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R v Molapo (CRI/A/97/83)

Case No: 
CRI/A/97/83
Media Neutral Citation: 
[1984] LSCA 49
Judgment Date: 
3 May, 1984

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CRI/A/97/83

IN THE HIGH COURT OF LESOTHO


In the Appeal of


MAKOTOKO MOLAPO Appellant

REX


JUDGMENT


Delivered by the Hon the Chief Justice, Mr Justice T.S. Cotran on the 3rd day of May, 1984


The appellant Makotoko Molapo was convicted of crimen injuria and sentenced to pay a fine of M150 or in default of payment to 10 months imprisonment


In order to bring this charge home it was incumbent upon the prosecutor to prove that the injury to the complainant's dignity was serious, but as was said in R v Muller 1938 OPD 141 at 143 in its application to the facts the crimen injuria cannot be static in time or in relation to persons. The matter must be left to the discretion of the Court but it would be wrong to allow tivia to be subject to the criminal law


The complainant is a high ranking police officer who was asked to investigate a complaint made by the mother of the appellant to the Prime Minister (in his capacity as Chief of Rakolo) concerning the appellant relationship with, and treatment of, his wife with whom the appellant did not get along well or from whom he was divorced or separated.


There is little doubt that the complainant's attempts to


2


investigate wore not only unsuccessful but were resented by the appellant to a very high degree and culminated in his sending the complainant, what I shall call a stinking letter, couched in foul language, in which the complainant is described, inter alia, as a "boy" where the "buttock" makes his head "go crazy"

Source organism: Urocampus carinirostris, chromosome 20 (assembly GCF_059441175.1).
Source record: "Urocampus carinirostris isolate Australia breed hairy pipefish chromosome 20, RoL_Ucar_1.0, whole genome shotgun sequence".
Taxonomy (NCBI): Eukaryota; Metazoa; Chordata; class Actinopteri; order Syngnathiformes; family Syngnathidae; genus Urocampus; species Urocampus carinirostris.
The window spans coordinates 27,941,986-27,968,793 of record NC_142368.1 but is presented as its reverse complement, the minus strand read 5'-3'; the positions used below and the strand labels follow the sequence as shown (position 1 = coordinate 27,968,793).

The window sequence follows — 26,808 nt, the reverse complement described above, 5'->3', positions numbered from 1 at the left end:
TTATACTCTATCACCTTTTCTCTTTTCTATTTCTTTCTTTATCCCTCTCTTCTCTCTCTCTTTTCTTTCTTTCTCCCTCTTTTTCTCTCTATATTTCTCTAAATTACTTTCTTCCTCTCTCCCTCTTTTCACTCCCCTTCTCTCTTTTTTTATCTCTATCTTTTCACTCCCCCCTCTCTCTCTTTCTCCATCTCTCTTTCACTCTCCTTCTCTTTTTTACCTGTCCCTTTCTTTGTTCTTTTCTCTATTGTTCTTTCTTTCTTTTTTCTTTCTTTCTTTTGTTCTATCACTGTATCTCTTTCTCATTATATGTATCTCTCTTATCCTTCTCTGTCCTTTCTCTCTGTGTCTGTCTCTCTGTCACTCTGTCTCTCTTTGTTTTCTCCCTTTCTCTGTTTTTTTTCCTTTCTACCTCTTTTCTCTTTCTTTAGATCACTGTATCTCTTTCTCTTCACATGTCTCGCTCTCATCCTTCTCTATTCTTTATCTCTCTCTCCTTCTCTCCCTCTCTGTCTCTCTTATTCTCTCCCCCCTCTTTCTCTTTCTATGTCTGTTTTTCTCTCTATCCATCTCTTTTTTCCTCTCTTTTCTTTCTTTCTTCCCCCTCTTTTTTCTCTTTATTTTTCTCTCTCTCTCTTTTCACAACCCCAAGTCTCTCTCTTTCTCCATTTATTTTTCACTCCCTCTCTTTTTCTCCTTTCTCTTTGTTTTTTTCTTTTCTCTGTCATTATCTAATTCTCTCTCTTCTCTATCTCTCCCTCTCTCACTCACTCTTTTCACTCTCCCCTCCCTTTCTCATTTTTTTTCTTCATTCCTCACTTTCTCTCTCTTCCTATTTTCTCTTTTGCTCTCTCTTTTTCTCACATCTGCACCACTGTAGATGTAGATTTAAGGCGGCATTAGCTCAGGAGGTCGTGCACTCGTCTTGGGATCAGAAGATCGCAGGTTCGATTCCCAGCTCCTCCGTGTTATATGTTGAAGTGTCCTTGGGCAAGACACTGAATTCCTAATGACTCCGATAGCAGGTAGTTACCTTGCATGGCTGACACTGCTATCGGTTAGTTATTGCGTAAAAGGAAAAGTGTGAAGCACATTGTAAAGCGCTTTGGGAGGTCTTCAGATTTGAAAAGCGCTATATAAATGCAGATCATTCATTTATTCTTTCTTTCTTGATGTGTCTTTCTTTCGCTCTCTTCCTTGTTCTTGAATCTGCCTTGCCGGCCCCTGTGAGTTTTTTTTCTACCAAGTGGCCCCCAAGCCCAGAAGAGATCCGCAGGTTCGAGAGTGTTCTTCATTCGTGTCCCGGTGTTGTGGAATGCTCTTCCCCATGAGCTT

It would seem that the appellant had served in the Lesotho Mounted Police in the sixties He probably joined the Force before the complainant, but the complainant received rapid promotion whilst the appellant did not, and he finally left the police service and took up a civilian job. A large part of the letter deals with this matter


I find this lnjuria very borderline but will not substitute my own Opinion to that of the trial magistrate because seriousness depends to a great extent upon the modes of thought prevalent amongst any particular community or at any period of time or upon those of different classes or grades of society and the magistrate is a better judge of that


I will confirm the conviction but I am far from happy on sentence finish letter was in fact addressed to the complainant himself and there is no evidence that, apart from his secretary, the contents reached anyone else's ears. I do not like the idea of "imprisonment in default of payment" and this part of the sentence is quashed I also reduce the fine to M100 If this is not paid (or has not been paid yet) it will be raised by way of levy on the appellant's movable or immovable property


CHIEF JUSTICE

3rd May 1984


For Appellant Adv Ramodibedi

For Crown Mrs Bosiu